Best columns: The U.S.
How to help Bannon’s cause
The American Prospect
“Will the far left play into Steve Bannon’s hands?” asked Robert Kuttner. Bannon, the far-right nationalist and former Trump administration senior adviser, recently said in an interview that the more Democrats focus on “race and identity,” the more they fuel a white backlash that helps his cause. This brings us to the issue of Christopher Columbus, and whether statues to the explorer should, like Confederate monuments, be pulled off their pedestals. Some activists argue that Columbus “did not discover America, he invaded it,” triggering the genocide of indigenous peoples. Good luck selling that sentiment: “Unless we all want to ‘return’ to Europe or wherever our ancestors came from, America is our home.” But last week, some far-left kooks took a sledgehammer to a Columbus statue in Baltimore; other activists are clamoring to take down statues of Thomas Jefferson and George Washington because these Founding Fathers owned slaves. Now, taking down statues to Confederate generals—whose sole claim to fame is fighting a war to maintain slavery—is a just and worthy cause. But there’s a “bright line” between Confederates and the flawed men whose ideals helped create this nation. Equating the two will only serve “raw meat” to Bannon and others who exploit white resentment.
A special-interest presidency
The Boston Globe
French leader Georges Clemenceau famously observed, “War is too important to be left to the generals.” But as President Trump escalates the 16-year conflict in Afghanistan, he’s doing precisely that, said Jeffrey Sachs. Candidate Trump opposed extending the Afghanistan War, arguing that it made no sense to sacrifice more American blood and treasure to prolong an unwinnable conflict. Now the commander in chief is acceding to his “three father-figure generals”—White House Chief of Staff John Kelly, national security adviser H.R. McMaster, and Defense Secretary James Mattis. Doing “what generals do,” this war cabinet came up with “a can-do promise of a military path to American victory”—a victory that has eluded us for 16 years. Trump’s Afghanistan policy mirrors what he’s done across his administration: given narrow interest groups control of policy and institutions. The Environmental Protection Agency and Energy Department are being staffed with “lobbyists of big coal, oil, and gas companies.” Trump’s economic team is dominated by former Goldman Sachs executives. Throughout, “the general interest is subordinated to the special interests.” Trump isn’t draining the swamp. “He’s turning it into a Trump resort” and charging admission.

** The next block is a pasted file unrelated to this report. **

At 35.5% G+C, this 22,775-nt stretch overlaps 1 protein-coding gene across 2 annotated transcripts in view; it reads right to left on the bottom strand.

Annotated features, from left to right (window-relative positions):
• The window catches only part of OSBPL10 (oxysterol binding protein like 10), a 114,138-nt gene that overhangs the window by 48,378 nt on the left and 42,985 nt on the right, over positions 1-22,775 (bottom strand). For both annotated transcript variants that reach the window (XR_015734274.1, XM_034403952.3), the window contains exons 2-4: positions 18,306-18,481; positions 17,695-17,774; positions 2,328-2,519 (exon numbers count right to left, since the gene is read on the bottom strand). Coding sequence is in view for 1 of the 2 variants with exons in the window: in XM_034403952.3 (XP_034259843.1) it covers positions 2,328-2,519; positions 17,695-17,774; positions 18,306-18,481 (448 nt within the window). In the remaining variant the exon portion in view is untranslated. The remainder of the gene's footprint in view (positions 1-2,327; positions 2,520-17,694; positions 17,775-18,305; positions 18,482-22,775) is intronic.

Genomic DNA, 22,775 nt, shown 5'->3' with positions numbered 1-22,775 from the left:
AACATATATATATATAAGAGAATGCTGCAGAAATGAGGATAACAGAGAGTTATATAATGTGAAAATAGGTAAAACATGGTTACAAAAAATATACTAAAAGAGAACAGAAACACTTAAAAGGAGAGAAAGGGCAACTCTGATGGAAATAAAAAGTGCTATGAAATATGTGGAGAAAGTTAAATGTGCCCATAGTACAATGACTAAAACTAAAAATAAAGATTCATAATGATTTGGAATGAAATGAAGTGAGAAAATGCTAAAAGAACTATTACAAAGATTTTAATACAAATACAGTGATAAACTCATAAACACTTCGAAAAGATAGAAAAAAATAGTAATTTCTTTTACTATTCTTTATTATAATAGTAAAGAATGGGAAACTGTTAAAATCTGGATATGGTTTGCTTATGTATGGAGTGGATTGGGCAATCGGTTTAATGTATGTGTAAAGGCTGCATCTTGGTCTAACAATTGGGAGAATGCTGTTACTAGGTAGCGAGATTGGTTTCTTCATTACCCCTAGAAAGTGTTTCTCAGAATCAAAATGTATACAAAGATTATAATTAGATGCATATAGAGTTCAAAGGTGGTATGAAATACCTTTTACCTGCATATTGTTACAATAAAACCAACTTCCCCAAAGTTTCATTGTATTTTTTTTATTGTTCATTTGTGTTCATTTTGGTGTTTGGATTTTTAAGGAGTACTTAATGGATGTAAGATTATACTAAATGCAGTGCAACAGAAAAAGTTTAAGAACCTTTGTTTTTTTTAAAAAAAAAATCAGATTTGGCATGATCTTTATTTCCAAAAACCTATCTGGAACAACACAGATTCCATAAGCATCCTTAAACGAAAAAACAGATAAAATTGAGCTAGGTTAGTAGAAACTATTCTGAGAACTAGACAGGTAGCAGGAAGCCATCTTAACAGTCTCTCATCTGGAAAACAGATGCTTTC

The heartland’s hatred of the media
For most conservatives, said Rich Lowry, “the media has become what the Soviet Union was during the Cold War—a common, unifying adversary of overwhelming importance.” Donald Trump remains popular among Republicans largely because he’s “a righteous, unyielding warrior” against the primary enemy, which is not ISIS or the Taliban, but CNN, The Washington Post, and The New York Times. “The Right’s hostility toward the media is long-standing,” and has deepened as the cultural divide between “the heartland” and the coasts has grown more pronounced. With his showman’s sense of what excites an audience, Trump made scorn of the media a centerpiece of his long-shot 2016 campaign, and “rode his mutual enmity with the media to the White House.” Many Republicans are willing to overlook the “indefensible things” Trump says as long as he stands up to the mob of “braying reporters” from New York and Washington. Trump’s constant attacks on them only lead to more negative coverage—perpetuating the cycle. This president may struggle to fulfill his campaign promises, but what counts most for his supporters is that he has “the right enemy.”